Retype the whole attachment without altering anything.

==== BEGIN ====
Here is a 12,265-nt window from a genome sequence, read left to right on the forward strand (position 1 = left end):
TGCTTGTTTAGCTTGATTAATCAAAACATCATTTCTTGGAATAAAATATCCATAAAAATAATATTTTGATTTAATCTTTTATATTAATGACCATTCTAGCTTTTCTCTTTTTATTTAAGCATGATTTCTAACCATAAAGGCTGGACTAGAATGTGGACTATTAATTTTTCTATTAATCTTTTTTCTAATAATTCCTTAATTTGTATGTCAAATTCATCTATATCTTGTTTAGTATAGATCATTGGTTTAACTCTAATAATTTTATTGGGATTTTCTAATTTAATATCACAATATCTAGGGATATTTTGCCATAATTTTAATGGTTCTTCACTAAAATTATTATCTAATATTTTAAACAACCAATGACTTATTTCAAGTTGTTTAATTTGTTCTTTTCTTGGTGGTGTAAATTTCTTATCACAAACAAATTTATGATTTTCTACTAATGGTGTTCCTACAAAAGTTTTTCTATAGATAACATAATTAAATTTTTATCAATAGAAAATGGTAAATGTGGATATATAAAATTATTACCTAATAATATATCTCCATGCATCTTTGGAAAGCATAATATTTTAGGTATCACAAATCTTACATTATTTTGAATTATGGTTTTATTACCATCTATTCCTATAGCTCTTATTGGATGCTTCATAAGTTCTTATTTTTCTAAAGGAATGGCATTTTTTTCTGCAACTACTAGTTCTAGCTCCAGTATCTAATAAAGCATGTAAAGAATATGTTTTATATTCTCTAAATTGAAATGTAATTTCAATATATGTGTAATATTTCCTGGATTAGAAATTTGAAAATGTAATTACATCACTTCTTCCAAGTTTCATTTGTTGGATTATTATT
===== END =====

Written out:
Here is a 12,265-nt window from a genome sequence, read left to right on the forward strand (position 1 = left end):
TGCTTGTTTAGCTTGATTAATCAAAACATCATTTCTTGGAATAAAATATCCATAAAAATAATATTTTGATTTAATCTTTTATATTAATGACCATTCTAGCTTTTCTCTTTTTATTTAAGCATGATTTCTAACCATAAAGGCTGGACTAGAATGTGGACTATTAATTTTTCTATTAATCTTTTTTCTAATAATTCCTTAATTTGTATGTCAAATTCATCTATATCTTGTTTAGTATAGATCATTGGTTTAACTCTAATAATTTTATTGGGATTTTCTAATTTAATATCACAATATCTAGGGATATTTTGCCATAATTTTAATGGTTCTTCACTAAAATTATTATCTAATATTTTAAACAACCAATGACTTATTTCAAGTTGTTTAATTTGTTCTTTTCTTGGTGGTGTAAATTTCTTATCACAAACAAATTTATGATTTTCTACTAATGGTGTTCCTACAAAAGTTTTTCTATAGATAACATAATTAAATTTTTATCAATAGAAAATGGTAAATGTGGATATATAAAATTATTACCTAATAATATATCTCCATGCATCTTTGGAAAGCATAATATTTTAGGTATCACAAATCTTACATTATTTTGAATTATGGTTTTATTACCATCTATTCCTATAGCTCTTATTGGATGCTTCATAAGTTCTTATTTTTCTAAAGGAATGGCATTTTTTTCTGCAACTACTAGTTCTAGCTCCAGTATCTAATAAAGCATGTAAAGAATATGTTTTATATTCTCTAAATTGAAATGTAATTTCAATATATGTGTAATATTTCCTGGATTAGAAATTTGAAAATGTAATTACATCACTTCTTCCAAGTTTCATTTGTTGGATTATTATT